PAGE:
A California Politician Was Fined $24,000 For Mistakes In Raising Money For The Black Caucus Seven Years Ago


A member of the California Assembly has to pay thousands of dollars to state election officials for mistakes made years ago when raising money for the Legislative Black Caucus scholarship organization.

The California Fair Political Practices Commission recently said that Assemblyman Chris Holden, D-Pasadena, will be fined $24,000 for not filing reports on time for 94 donations to the Legislative Black Caucus Policy Institute. This is how the caucus gets money for college scholarships.

The gifts, which added up to more than $1.5 million, came from many different groups, such as labor unions, Native American tribes, oil and energy companies, and other business interests.

The donors gave the money in 2017 and 2018, while Holden was chair of the Legislative Black Caucus and the Black Caucus Policy Institute, which is the group’s non-profit scholarship fund.

“While chair of the Institute, Holden says he ordered an internal audit to be done, which showed that: “due to staff changes and leadership transitions, the responsibility to track and report behested charitable contributions was not properly transferred to the incoming staff,” the FPPC said.

The FPPC is a five-person, nonpartisan board that oversees ethics in government, lobbying, campaign funding, and conflicts of interest. It says that “behested payments” are money that is asked for from “one person or organization to be given to another person or organization.”

The group’s decision document said Holden made plans for the reports to be sent in as soon as he learned about what was going on, even though they were 20 to 276 days late.

Doug Herman, spokeswoman for Holden’s campaign, said that the assemblyman “fills those reports as chair and settles this case with the full support of caucus members.”

In a statement, Herman said, “We remain committed to making sure that the next generation of Black Californians has the resources they need to go to college and reach their goals.”

The FPPC said that timely declaration is important because “behested payments can be a way for donors to try to get elected officials to like them.” The people who can’t get to them are “deprived of a timely opportunity to scrutinize the payments.”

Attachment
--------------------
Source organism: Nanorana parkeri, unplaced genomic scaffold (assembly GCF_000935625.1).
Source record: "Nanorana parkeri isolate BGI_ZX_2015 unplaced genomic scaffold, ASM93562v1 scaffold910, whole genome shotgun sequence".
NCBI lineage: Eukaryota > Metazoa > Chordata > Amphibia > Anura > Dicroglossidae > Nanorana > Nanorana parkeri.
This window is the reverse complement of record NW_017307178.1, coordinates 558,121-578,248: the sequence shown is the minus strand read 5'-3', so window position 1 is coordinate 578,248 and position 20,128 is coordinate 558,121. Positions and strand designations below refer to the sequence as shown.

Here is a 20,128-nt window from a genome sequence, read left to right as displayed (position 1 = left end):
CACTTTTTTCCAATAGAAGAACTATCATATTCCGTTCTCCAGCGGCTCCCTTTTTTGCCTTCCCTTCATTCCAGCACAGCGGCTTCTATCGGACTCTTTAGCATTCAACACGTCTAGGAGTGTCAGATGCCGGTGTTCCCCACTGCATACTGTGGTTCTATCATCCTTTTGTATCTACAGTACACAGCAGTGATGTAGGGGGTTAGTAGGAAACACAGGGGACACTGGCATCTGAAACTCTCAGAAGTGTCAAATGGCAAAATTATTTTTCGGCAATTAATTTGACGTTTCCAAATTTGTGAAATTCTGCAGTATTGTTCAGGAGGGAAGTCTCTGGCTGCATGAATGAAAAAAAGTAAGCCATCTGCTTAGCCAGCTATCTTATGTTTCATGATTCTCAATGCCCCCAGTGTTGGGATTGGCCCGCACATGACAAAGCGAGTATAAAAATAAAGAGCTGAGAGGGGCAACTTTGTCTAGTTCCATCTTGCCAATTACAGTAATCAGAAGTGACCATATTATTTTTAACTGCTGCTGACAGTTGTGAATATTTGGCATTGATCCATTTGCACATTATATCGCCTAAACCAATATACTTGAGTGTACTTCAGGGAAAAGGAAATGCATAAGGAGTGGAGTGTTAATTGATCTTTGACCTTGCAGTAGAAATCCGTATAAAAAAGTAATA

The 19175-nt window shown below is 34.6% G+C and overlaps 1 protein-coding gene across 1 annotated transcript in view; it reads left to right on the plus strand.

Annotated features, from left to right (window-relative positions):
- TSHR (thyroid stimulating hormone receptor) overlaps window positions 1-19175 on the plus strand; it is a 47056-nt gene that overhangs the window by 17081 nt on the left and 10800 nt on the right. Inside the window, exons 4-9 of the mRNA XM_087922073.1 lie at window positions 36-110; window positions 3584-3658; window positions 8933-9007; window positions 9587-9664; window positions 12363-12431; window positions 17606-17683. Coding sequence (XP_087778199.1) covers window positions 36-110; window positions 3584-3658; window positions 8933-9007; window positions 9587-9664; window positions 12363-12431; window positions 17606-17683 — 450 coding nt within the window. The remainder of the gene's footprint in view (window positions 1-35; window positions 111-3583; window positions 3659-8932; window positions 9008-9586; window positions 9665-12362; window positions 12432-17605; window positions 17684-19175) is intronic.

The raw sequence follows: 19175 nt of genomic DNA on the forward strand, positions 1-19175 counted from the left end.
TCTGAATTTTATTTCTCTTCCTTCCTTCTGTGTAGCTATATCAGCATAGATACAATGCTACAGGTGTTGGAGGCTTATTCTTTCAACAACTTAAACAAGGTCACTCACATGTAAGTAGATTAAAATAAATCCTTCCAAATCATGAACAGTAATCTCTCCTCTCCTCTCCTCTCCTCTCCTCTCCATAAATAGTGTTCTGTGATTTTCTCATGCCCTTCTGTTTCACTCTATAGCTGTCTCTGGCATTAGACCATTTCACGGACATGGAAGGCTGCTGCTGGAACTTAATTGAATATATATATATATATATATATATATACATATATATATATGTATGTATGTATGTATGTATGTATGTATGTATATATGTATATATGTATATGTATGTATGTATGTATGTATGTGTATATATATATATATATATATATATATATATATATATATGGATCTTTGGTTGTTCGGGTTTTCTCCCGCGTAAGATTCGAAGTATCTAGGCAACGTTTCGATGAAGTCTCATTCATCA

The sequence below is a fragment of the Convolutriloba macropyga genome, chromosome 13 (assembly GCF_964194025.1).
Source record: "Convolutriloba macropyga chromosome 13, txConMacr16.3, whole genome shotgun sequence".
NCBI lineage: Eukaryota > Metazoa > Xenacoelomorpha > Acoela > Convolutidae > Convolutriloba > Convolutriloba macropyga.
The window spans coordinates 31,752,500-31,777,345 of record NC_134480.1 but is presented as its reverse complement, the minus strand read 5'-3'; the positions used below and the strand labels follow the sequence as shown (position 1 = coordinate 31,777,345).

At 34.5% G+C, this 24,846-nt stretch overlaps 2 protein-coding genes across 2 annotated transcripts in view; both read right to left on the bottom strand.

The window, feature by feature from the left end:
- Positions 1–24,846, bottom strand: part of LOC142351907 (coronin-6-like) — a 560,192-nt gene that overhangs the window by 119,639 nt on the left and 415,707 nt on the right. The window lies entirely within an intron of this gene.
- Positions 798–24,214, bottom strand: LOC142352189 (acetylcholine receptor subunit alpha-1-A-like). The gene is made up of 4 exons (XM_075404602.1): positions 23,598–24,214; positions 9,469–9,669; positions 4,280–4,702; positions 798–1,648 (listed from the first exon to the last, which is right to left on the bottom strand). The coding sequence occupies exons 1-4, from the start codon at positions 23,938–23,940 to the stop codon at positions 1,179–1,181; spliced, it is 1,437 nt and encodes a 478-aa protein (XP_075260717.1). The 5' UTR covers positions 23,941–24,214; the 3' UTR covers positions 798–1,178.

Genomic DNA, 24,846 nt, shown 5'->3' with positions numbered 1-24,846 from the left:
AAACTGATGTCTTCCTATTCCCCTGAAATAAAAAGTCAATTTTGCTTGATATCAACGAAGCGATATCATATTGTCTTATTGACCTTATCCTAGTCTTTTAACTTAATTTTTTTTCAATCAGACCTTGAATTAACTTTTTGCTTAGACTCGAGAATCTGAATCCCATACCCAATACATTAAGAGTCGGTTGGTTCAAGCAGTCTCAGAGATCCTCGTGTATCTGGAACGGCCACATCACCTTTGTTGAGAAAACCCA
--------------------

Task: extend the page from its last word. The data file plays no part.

The FPPC said, “Several donors to the Institute have business before the Legislature in almost every legislative session.” “However, there is no proof that these forced payments had anything to do with their work as lawmakers.”

At the FPPC meeting on March 21, chair Richard Miadich asked James Lindsay, chief of enforcement, why it took so long for the group to finish its review and if Holden’s case was unique.

Lindsay agreed that this case was rare and said that the delay was because the division had a lot of cases to handle and there had been changes to how behested payments are made recently.

Iadich said, “When Chair Holden came in, he had a mess to clean up,” before the FPPC voted on the fine. “He did that, but it was against the law, and he agrees to take responsibility for it.”

Assemblywoman Lori Wilson, D-Suisun City, who is currently chair of the Legislative Black Caucus, said that the $24,000 fine will be split among the members of the caucus, with each paying $2,000. She said that they would rather help pay the fine than take money away from grants.

Wilson said, “We in the caucus are in charge of the foundation.” “That means that the foundation is on us as a caucus.”

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